What I see happening on the Internet inside many Facebook groups where people have come together to try to move our country forward again, there are people who are angry and hurting lashing out at other people inside that group. It could be a woman lashing out at a man who is trying his best to be compassionate about MeToo issues. Sometimes it is an angry person who responds to a post he doesn’t like with uncalled for nastiness and gets into a battle of memes with another angry person who takes offense at the meanness and nastiness of the other person’s ugly comment. If you click on the Facebook pages of those people who are lashing out online, it is not evident that they have lives that would generate anger. They often have jobs. They may have happy looking families. You see them smiling in photos. You see them going fishing and going to a game with their friends and families. They look like they are having good lives. The reason for their anger is a mystery- probably even to themselves. Maybe they are fighting old internal battles with Hillary standing in for the mother they hated or the girlfriend who jilted them years ago. They are hurting. So, they lash out and hurt others. If they weren’t hurting they wouldn’t need to attack others online.
We are living in the era of Trump. One of the hallmarks of this very upsetting time we are living through is that our country is run by a man without any empathy. He encourages violence and divisiveness and is altogether lacking in compassion. He throws paper towels into the crowd of survivors after Hurricane Maria. He assaults Dr. Blasey Ford and insults her to rile up his base. As Hurricane Michael hits Florida, he has a rally to juice up his base for the midterms.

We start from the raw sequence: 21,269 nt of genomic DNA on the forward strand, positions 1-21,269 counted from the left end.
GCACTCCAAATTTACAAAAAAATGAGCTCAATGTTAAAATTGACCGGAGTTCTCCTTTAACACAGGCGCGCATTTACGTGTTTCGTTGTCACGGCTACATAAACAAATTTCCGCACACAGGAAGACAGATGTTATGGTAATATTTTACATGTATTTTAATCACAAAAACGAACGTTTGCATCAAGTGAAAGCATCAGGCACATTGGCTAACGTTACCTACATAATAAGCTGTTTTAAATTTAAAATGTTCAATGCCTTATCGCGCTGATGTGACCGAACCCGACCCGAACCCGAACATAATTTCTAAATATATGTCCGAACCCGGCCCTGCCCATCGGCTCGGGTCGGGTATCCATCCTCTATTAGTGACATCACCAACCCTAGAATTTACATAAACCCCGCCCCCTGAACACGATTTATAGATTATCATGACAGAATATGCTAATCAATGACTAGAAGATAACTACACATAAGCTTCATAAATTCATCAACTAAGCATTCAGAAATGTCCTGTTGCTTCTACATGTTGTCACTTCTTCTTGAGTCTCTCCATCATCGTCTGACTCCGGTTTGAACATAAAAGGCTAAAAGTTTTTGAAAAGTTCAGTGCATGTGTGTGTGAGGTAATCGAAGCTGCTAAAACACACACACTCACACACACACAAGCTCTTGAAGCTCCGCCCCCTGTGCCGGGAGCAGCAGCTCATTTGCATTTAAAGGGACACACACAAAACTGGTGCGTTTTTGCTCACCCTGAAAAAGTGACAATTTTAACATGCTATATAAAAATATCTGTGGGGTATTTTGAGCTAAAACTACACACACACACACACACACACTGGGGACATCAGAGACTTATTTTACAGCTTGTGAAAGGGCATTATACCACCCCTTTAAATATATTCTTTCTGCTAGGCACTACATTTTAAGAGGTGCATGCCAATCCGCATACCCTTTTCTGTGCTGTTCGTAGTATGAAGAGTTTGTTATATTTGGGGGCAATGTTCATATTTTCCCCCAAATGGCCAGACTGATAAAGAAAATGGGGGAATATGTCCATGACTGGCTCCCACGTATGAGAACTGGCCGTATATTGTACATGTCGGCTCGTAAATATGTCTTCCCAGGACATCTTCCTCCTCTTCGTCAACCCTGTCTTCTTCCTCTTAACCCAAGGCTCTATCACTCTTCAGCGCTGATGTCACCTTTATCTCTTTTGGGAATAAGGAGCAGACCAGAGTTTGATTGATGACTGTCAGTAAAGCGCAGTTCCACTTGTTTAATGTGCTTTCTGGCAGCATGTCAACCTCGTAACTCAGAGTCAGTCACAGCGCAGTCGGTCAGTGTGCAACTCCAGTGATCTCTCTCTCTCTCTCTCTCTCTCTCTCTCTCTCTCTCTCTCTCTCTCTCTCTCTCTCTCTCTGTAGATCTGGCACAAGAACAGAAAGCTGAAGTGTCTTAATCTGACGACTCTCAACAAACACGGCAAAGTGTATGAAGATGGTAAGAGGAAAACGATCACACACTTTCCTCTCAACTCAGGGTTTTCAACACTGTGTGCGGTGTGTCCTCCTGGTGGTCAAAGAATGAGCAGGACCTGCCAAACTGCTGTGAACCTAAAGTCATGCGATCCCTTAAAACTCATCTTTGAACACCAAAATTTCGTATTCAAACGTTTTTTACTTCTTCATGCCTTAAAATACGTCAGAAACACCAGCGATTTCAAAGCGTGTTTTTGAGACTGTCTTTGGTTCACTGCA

To the extent we fight among ourselves online and lash out at people who have hurt us by mistake, we are embracing a hollowing out, a loss of humanity that Trump has injected into our country like a toxin. This is exactly what Putin hoped for when he installed Trump in the presidency- Americans divided, fighting with each other.
We can work together, support each other and have compassion for each other. I want to be clear that I do not think it is possible or warranted to try to reach across the divide with people who are beyond hope. Many of those people who have joined Trump’s cult, are White Supremacists or have chosen to go to the dark side to act out their rage are beyond hope and I am not talking about those people. I am talking about people who are open to a conversation. That is the beginning, a start towards overcoming Trump and Trumpism. It is also the way to thwart Putin.
Have empathy for the people who are earnestly trying to express their feelings even if they do it awkwardly or do it in a clumsy way. At least they tried to reach out and help.
Forgive each other. Support each other. Everyone carries the pain of the hurts we all experience in our lives. No one gets through life without being hurt in some way. We can use that experience to deepen our humanity or to power our grievances.
Don’t let Trump and Putin win by dividing us.